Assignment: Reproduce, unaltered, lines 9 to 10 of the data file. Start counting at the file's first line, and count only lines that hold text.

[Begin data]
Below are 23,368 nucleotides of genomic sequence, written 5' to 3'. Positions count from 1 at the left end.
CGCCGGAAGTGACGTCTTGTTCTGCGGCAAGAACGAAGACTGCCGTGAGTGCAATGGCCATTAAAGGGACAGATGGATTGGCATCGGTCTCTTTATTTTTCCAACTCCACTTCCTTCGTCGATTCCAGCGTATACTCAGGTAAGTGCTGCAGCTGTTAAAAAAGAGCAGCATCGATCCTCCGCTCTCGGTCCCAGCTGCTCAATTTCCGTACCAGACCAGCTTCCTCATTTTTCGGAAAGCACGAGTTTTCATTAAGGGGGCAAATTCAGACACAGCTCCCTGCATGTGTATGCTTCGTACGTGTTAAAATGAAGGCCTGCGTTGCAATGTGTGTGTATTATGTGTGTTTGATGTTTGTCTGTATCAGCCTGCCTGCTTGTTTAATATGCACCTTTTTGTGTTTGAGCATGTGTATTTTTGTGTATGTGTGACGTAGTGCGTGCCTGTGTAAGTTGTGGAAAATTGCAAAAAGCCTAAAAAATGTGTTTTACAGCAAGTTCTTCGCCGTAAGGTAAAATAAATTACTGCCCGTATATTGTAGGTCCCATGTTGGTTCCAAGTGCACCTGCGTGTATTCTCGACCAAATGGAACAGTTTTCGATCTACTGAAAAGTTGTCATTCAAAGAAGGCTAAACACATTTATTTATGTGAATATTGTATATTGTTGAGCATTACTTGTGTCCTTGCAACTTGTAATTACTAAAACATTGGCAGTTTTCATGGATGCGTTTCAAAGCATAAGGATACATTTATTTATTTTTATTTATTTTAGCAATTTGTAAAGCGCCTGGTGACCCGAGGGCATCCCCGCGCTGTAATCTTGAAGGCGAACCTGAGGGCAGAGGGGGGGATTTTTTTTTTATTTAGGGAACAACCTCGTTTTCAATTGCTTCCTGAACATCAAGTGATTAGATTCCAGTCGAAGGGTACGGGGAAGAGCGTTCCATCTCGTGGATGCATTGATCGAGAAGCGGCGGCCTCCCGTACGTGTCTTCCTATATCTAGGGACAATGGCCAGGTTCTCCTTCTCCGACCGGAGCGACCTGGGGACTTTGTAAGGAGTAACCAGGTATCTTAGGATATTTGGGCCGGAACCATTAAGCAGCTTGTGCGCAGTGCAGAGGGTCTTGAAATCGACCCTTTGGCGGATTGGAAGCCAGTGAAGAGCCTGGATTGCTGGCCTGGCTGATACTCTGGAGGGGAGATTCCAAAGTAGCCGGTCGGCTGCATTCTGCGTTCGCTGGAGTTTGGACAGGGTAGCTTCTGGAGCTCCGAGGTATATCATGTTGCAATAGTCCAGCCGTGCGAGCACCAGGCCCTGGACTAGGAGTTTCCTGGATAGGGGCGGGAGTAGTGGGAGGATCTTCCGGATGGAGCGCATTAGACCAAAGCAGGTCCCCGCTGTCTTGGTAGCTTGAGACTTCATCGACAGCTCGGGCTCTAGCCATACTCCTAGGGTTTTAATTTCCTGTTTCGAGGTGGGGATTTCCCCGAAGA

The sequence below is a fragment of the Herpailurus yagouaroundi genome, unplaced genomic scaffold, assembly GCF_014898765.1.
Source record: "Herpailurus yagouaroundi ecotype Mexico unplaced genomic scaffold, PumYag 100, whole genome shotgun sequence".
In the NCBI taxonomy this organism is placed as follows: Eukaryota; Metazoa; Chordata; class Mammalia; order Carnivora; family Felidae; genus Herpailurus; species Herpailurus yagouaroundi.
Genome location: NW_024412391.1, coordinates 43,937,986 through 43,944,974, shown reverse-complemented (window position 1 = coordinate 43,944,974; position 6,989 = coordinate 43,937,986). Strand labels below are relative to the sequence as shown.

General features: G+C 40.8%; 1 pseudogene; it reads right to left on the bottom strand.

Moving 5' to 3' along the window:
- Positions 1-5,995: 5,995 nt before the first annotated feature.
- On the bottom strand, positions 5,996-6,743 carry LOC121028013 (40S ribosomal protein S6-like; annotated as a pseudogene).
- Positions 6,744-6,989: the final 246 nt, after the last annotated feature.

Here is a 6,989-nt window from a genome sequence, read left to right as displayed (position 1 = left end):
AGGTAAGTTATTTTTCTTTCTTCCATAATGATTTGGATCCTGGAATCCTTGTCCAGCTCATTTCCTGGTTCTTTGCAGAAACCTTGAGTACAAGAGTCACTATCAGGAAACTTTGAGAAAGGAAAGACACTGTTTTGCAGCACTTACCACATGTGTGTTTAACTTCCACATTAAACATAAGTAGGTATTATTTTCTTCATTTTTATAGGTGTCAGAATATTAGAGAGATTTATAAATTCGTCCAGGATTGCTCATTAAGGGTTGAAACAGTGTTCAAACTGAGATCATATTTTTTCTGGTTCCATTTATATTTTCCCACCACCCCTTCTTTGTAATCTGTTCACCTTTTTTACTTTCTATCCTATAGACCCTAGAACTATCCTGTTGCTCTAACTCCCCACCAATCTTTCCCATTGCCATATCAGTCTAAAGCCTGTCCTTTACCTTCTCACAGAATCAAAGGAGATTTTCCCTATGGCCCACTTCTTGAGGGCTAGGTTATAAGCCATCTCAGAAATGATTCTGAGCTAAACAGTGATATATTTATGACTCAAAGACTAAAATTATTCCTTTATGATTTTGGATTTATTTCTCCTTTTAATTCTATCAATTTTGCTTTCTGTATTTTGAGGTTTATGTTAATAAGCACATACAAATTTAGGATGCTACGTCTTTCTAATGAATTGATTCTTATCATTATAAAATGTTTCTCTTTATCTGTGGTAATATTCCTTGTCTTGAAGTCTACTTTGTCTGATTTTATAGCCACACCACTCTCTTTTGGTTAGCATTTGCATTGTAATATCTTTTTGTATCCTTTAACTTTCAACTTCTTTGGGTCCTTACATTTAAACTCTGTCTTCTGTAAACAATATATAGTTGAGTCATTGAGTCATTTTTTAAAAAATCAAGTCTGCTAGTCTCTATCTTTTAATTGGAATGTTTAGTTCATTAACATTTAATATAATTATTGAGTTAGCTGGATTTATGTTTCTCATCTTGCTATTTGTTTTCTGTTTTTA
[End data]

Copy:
- Positions 1-5,995: 5,995 nt before the first annotated feature.
- On the bottom strand, positions 5,996-6,743 carry LOC121028013 (40S ribosomal protein S6-like; annotated as a pseudogene).